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Bruce Arians: Complaining to NFL about TD calls is 'barking up a tree'

TEMPE, Ariz. -- Arizona Cardinals coach Bruce Arians didn’t bother sending video of John Brown's incomplete touchdown catch to the NFL for further review.

The catch, which would’ve been the game-winning touchdown for the Cardinals in overtime on Sunday against the San Francisco 49ers, was ruled incomplete because officials believed Brown didn’t get his second foot down in bounds, even after reviewing it.

“There’s no sense sending it,” Arians said. “They made the decision. You’re barking up a tree.

“The thing that I bitched about in all of the competition committee and league meetings is why we don’t use the stadium feed in instant replay in New York, because it’s so easy. Sometimes those sight lines are much better when it’s a game that’s not a Monday night game or a Sunday night game. Obviously, the 80,000 people that were in that stadium -- counting players, coaches and everybody else -- saw two feet in bounds. But that shot wasn’t sent to New York.”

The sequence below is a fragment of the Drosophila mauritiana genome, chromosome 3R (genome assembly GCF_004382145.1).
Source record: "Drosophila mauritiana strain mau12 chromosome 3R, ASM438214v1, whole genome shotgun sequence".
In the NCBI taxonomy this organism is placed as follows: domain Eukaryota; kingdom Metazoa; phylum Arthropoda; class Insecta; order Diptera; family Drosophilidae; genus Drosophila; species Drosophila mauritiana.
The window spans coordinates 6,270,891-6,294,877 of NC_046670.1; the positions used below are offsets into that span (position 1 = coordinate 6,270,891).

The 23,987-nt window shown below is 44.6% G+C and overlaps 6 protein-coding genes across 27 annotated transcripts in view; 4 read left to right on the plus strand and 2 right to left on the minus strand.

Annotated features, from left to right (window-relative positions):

When Arians was asked about the reaction from the competition committee when he has brought up using the stadium feed, he simply said, “You’d have to ask them.”

However, a photo taken by a wire photographer shows both of Brown’s feet in bounds.

The Cardinals scored two plays later, rendering any complaint obsolete.

However, Arians was visibly baffled when discussing the call that reversed Andre Ellington’s touchdown catch in the second quarter.

“You’d have to ask New York,” Arians said.

Arians then shared explanation he received as to why Ellington’s catch was overturned to an incomplete pass.

“They thought the ball moved in his right hand after his right foot had touched the ground,” Arians said. “He never lost control of it. The ball might have moved this much [as Arians signaled a small amount of space with his right thumb and index finger]. That’s not losing control.”

Arizona settled for a field goal after the Ellington play.

Brown’s play especially took a toll on the Cardinals' psyche, considering that they trailed late in overtime.

“There’s no doubt,” Arians said. “Everybody, I think, in that stadium thought that the game was over when they showed it on the scoreboard. And then to have to come back, that’s why I think our guys were so resilient. They come back and make a play to win the game and don’t kick a field goal to tie it.”